The Newport Pagnell service area on the M1 is an unlikely location for this British thriller starring Daniel Craig. Two groups of gangsters meet to discuss a drug deal in the distinctive glazed internal footbridge that connects the services on either side of the motorway.
The M96 is a motorway with a difference. You can’t drive on it, you can’t see it from any other roads, and it doesn’t lead anywhere. It’s actually a dummy motorway, complete with nine lanes, hard shoulders and signage, and is kept by the Fire Service College for emergency drills. As such, it’s used regularly in films and advertisements where it can be identified by the asymmetrical number of lanes. It featured, for example, in the 2003 BBC ‘mockumentary’, The Day Britain Stopped, about a series of disasters that led to the meltdown of the country’s transport system.
This period piece based on the life of C.S. Lewis (author of the Narnia stories) has Anthony Hopkins in the leading role driving a 1949 Morris Minor around the Forest of Dean for his honeymoon with his new wife, played by Debra Winger. One of the most notable shots is of the breathtaking view from Symonds Yat Rock, which overlooks the gorge through which the River Wye snakes. Access to the viewpoint is via Woodland Road off the A4136.
In the 1967 film, Thunderbirds 6, Alan and Tin-Tin travel by Tiger Moth bi-plane to rendezvous with Lady Penelope and Parker. Location shooting involved stunt pilot Joan Hughes flying under a motorway bridge between junctions 3 and 5 of the M40 (which had just been completed and was not yet open to traffic). The Ministry of Transport gave permission for this only on the basis that the bi-plane would pass under the bridge with its wheels in contact with the road surface. Ultimately, a sudden crosswind prevented the pilot from landing the plane and she was forced to fly under the bridge without touching down. The Department of Transport prosecuted the crew but the case was thrown out of court. The team was subsequently refused permission to film any more scenes on the M40, so the special effects crew built an entire section of the motorway in miniature. In the finished film, the miniature work was indistinguishable from the location work.
His latest mission sees James Bond driving up to his ancestral Scottish estate in a 1965 Aston Martin DB5. The spectacular route he takes through the Highlands is actually the A82 through Glen Coe. This road has also featured in a number of other notable films, including Alfred Hitchcock's The 39 Steps.
Ex-butler Stevens (played by Anthony Hopkins) drives a 4.1-litre Daimler Vanden Plas Straight 8 through the West Country on his way to propose (or not as it turns out) to Emma Thompson. Apparently the car’s real-life owner lay in the back of the car during filming to make sure the actor drove it properly. One of the most memorable scenes is where the car runs out of petrol near the village of Lower Limpley Stoke, a couple of miles south of Bath on the A36, and Stevens has to spend the night at the Hop Pole Inn, Woods Hill, Lower Limpley Stoke. This same village also featured in another British classic, appearing as the village of ‘Titfield’ in the celebrated Ealing comedy The Titfield Thunderbolt.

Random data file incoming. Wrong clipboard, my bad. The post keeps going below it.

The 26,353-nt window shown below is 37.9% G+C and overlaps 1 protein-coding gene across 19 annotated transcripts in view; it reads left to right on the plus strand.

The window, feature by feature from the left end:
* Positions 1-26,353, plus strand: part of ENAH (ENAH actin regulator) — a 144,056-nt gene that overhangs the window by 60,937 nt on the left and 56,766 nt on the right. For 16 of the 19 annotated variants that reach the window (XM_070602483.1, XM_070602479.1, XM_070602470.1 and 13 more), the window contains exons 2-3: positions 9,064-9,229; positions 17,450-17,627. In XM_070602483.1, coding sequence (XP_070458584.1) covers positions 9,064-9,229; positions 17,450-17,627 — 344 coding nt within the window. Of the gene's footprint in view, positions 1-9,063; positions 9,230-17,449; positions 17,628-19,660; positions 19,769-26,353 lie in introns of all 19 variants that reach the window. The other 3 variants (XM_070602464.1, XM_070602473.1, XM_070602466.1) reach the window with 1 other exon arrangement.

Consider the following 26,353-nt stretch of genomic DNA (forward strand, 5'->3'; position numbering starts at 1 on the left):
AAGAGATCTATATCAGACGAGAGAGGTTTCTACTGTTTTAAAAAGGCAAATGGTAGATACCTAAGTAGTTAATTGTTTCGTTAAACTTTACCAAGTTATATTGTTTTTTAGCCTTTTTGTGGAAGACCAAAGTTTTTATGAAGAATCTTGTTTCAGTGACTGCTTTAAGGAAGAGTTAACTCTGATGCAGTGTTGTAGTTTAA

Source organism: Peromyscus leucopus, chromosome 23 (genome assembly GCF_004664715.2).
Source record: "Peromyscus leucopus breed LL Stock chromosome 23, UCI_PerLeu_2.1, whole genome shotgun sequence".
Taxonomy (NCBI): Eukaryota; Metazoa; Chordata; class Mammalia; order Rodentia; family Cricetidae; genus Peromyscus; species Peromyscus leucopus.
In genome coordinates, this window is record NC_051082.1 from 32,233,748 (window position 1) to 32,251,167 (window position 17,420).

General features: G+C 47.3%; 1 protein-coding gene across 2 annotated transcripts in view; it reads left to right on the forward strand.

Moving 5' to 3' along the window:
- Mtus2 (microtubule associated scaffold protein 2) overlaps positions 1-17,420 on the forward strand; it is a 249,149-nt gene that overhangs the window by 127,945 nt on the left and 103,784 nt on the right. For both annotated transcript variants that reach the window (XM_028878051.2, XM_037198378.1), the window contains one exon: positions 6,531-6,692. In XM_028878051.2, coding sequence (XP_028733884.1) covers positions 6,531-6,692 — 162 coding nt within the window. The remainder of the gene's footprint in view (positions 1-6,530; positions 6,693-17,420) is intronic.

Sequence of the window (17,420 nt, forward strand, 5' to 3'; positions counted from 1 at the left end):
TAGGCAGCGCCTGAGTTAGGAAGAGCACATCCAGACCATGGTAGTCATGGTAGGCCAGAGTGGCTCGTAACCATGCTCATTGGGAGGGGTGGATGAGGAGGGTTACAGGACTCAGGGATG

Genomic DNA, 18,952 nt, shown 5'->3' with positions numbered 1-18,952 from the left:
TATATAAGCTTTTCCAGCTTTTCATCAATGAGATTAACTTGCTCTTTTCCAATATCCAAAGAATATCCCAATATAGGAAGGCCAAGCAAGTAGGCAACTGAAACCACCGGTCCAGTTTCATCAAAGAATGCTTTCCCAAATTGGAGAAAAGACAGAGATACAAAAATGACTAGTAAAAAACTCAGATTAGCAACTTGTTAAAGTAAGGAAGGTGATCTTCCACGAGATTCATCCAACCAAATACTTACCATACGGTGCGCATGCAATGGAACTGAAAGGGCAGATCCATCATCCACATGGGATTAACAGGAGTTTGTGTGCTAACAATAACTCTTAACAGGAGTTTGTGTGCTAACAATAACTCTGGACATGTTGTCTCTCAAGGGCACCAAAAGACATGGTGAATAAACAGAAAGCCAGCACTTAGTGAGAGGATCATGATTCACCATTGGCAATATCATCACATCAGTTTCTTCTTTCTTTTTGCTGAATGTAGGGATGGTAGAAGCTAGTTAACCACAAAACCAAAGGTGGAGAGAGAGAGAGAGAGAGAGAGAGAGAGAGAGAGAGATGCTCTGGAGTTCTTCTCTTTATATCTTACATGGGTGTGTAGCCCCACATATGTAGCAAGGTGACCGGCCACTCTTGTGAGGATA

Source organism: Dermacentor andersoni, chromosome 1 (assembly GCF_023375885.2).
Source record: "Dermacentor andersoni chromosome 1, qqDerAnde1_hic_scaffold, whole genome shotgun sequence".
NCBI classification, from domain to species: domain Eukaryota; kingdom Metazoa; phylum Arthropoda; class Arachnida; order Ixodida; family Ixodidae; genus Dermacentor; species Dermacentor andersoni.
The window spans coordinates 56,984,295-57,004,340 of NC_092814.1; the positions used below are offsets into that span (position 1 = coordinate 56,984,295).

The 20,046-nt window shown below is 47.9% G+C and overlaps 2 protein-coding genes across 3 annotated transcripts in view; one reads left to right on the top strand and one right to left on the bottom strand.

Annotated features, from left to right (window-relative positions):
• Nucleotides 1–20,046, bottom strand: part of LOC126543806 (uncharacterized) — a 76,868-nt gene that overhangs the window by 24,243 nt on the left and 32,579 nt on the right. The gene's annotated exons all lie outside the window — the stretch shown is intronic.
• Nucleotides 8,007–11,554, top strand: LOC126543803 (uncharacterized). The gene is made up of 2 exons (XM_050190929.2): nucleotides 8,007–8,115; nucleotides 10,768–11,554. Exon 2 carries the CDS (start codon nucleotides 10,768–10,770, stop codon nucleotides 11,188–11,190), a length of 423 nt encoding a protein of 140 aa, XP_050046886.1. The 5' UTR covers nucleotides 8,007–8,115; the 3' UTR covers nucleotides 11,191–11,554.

The idyllic village used for the filming of this World War Two thriller (starring Michael Caine as a Nazi paratrooper) is Mapledurham, on the banks of the Thames just across the border into Oxfordshire, a few miles north of Reading. It is accessed via country lanes that lead west side off the A4074, and the lack of major through-roads have made it an ideal filming location. The manor house, church and watermill that featured so memorably in the film can still be seen just as they were.
One of the most famous opening sequences in British cinema depicts Lawrence’s fatal last motorbike ride. The scene was among the last to be filmed (in 1962, just three months before the premiere), and used Stone Hill Road and Staple Hill Road on Chobham Common, Surrey as locations. In real life, Lawrence’s accident occurred just a few miles from his cottage at Clouds Hill (now a National Trust property) near Bovington, Dorset. A Memorial Plaque has been placed at the spot.
This 1950 crime caper by the Ealing Studios was the progenitor of the long-running television series, Dixon of Dock Green, and featured one of the earliest extended car chases in British film. The route of the chase is almost entirely logical (unlike the montages you get in more modern films). It takes you through the area between Paddington and Westbourne Park in West London, starting on Senior Street and taking in Clarendon Crescent, Harrow Road, Ladbroke Grove and Portobello Road and numerous others along the way.
This classic comedy sees the shambolic duo of Withnail and Marwood drive up to the Lake District in a battered old Jaguar MK2. The motorway used in the film was an as yet unopened section of the M25. In fact, if you watch carefully, you can actually see at least one motorway construction vehicle driving in the same direction, but on the other carriageway. On reaching Cumbria, the pair make for ‘Crow Cragg’ – which is really Sleddale Hall, a derelict cottage alongside Wet Sleddale Reservoir, just west from the A6, near Shap, about twelve miles south of Penrith.